• Short Summary

    The lightest moment since the arrival of Premier Nikita Khrushchev in New York came Sept 21, when - dressed in shirt sleeves - he appeared on the balcony of the Russian delegation's headquarters in Park Avenue and told reporters, " I am under house arrest", as they shouted questions up at him.

  • Description


    Q. "They say that Mr Macmillan is coming here over the weekend. Does Mr Khrushchev expect to see him - would he like to see him?"



    A. "If Macmillan wishes it, I don't mind."



    Q. "Would you like to see him?"



    A. "He's not here. Why should I answer that?"



    Q. "Well, because you say that we have to talk if we are going to have peace, and I'm asking you if you want to talk."



    A. "Why not - get him here, get him here, get him here !"



    Q. "So you would like to talk to him?"



    A. "Why not?"



    Q. "When will you meet with Marshal Tito?"



    A. "Probably tomorrow".



    Q. "Do you expect to discuss your political differences?"



    A. "No - I'll meet him at the sessions."



    Q. "What about the anti-communist demonstrations?"



    A. "I hope that Americans are against it and don't participate in the stupid enterprise. Well, look at all the cars that are passing by. Many of them wave to me and are quite friendly - they are the real Americans."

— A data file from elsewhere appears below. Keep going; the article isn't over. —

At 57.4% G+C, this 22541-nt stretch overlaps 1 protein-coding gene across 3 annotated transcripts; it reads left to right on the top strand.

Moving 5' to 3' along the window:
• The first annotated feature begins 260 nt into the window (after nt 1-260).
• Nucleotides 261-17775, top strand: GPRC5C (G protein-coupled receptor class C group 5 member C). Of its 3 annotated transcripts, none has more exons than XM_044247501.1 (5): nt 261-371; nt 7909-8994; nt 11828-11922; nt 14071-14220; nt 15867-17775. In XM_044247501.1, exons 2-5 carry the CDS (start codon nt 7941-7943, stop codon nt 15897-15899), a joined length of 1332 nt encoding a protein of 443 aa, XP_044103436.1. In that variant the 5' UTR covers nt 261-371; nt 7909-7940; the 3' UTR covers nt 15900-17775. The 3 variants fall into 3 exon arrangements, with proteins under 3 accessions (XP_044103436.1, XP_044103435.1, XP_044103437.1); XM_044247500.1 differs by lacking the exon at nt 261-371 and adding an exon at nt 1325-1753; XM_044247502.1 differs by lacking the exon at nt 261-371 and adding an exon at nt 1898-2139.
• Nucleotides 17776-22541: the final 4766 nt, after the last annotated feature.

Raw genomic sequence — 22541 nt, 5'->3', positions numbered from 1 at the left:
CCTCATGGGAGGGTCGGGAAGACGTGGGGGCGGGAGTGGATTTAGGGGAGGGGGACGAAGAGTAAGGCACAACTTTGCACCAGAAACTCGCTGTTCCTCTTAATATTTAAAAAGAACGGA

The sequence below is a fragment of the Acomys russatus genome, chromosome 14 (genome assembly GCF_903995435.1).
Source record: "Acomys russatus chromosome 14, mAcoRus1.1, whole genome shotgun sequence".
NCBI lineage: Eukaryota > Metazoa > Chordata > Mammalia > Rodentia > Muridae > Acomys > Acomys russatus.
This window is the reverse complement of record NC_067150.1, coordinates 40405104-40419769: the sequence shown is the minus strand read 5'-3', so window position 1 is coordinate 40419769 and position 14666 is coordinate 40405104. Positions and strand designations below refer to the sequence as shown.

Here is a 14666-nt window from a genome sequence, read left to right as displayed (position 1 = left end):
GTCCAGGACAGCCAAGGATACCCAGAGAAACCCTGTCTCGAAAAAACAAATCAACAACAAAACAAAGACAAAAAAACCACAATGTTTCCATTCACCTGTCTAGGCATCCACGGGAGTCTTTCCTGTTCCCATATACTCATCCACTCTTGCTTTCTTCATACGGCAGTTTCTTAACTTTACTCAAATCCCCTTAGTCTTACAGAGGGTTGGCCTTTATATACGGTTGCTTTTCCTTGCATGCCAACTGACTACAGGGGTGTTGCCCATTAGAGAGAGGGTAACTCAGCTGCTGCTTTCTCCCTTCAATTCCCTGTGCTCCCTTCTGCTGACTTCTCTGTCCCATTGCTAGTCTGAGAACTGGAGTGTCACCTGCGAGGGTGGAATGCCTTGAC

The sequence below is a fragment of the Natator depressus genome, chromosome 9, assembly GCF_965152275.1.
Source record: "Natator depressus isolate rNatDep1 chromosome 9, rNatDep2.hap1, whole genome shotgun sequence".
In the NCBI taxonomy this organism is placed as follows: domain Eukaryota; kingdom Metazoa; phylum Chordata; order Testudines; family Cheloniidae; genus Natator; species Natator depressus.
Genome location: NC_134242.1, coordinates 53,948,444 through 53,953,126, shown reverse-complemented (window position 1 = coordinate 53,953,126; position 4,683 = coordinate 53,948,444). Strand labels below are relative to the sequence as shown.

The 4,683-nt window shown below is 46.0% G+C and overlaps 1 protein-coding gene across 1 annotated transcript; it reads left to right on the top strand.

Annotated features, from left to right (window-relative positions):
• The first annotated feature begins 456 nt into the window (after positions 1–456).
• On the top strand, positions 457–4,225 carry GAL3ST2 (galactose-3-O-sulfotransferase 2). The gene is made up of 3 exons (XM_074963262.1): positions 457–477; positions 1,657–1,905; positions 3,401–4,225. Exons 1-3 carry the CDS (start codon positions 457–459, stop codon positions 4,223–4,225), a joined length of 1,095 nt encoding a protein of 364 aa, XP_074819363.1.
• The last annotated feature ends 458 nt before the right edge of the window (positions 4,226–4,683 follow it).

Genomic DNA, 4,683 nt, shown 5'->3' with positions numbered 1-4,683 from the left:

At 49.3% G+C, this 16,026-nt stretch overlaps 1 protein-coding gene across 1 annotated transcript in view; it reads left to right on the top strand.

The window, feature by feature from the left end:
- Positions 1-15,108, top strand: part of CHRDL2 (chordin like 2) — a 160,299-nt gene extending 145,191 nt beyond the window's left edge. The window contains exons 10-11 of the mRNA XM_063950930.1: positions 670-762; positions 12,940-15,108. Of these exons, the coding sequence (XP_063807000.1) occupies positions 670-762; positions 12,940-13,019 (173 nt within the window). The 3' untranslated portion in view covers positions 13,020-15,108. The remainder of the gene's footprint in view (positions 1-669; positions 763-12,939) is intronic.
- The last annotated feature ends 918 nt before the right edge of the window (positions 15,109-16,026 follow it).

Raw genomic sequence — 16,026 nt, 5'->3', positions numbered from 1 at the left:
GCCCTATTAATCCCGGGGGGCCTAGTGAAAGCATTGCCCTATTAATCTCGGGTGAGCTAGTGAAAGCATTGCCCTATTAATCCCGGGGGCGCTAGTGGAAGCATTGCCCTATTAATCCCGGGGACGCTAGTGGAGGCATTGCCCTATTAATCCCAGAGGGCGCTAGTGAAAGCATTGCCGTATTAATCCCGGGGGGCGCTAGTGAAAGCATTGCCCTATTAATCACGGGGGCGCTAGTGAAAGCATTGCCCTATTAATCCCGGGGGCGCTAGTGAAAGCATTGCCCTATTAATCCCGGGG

Q. "How do you know they are the real Americans?"



    A. "Who are they then?"



    Q. "You said the real Americans?"



    A. "Well, if they are all communists it means you have a lot of communists !"




    Initials PC/V/ES



    Script is copyright Reuters Limited. All rights reserved

    Background: The lightest moment since the arrival of Premier Nikita Khrushchev in New York came Sept 21, when - dressed in shirt sleeves - he appeared on the balcony of the Russian delegation's headquarters in Park Avenue and told reporters, " I am under house arrest", as they shouted questions up at him. Even harassed policemen laughed as he conducted an impromptu press conference through a female translator.

    A chorus of decision came from a large crowd that had assembled but Mr. Khrushchev -- with Foreign Minister Gromyko by his side -- said: "They must be the wisest people in America - those who shout loudest are the wisest."

  • Tags

  • Data

    Film ID:
    VLVA4YK7GVL7WX4FQMH1V9CY7KJZJ
    Media URN:
    VLVA4YK7GVL7WX4FQMH1V9CY7KJZJ
    Group:
    Reuters - Including Visnews
    Archive:
    Reuters
    Issue Date:
    22/09/1960
    Sound:
    Unknown
    HD Format:
    Available on request
    Stock:
    Black & White
    Duration:
    00:02:06:00
    Time in/Out:
    /
    Canister:
    N/A

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